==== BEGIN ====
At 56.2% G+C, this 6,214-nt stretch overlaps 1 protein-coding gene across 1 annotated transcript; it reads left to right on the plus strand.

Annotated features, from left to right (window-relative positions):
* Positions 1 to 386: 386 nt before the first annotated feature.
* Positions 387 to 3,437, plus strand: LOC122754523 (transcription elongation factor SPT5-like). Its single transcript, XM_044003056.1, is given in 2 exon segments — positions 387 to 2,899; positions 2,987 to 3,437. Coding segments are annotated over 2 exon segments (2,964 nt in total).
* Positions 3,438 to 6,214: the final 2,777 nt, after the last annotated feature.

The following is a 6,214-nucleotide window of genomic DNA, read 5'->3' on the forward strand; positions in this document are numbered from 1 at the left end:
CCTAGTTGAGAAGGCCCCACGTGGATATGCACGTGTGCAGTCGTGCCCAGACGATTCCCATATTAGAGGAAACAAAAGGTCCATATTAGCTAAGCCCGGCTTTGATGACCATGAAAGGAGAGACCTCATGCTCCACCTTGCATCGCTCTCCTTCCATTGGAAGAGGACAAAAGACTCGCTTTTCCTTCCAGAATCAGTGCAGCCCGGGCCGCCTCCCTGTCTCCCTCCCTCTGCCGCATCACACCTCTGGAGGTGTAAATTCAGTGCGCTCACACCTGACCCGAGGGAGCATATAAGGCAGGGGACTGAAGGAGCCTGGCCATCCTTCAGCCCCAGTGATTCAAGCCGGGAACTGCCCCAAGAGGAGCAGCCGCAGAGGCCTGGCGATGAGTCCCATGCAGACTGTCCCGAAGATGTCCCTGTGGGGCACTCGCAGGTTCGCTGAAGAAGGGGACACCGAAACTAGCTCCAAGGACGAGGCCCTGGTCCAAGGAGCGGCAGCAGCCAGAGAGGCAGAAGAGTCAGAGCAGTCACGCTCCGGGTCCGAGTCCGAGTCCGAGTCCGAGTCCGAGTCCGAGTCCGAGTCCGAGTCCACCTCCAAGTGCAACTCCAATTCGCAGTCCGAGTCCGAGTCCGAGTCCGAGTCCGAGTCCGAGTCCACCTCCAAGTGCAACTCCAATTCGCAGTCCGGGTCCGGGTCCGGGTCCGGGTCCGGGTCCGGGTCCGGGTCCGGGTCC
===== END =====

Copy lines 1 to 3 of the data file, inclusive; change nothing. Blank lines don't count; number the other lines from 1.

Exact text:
At 56.2% G+C, this 6,214-nt stretch overlaps 1 protein-coding gene across 1 annotated transcript; it reads left to right on the plus strand.

Annotated features, from left to right (window-relative positions):
* Positions 1 to 386: 386 nt before the first annotated feature.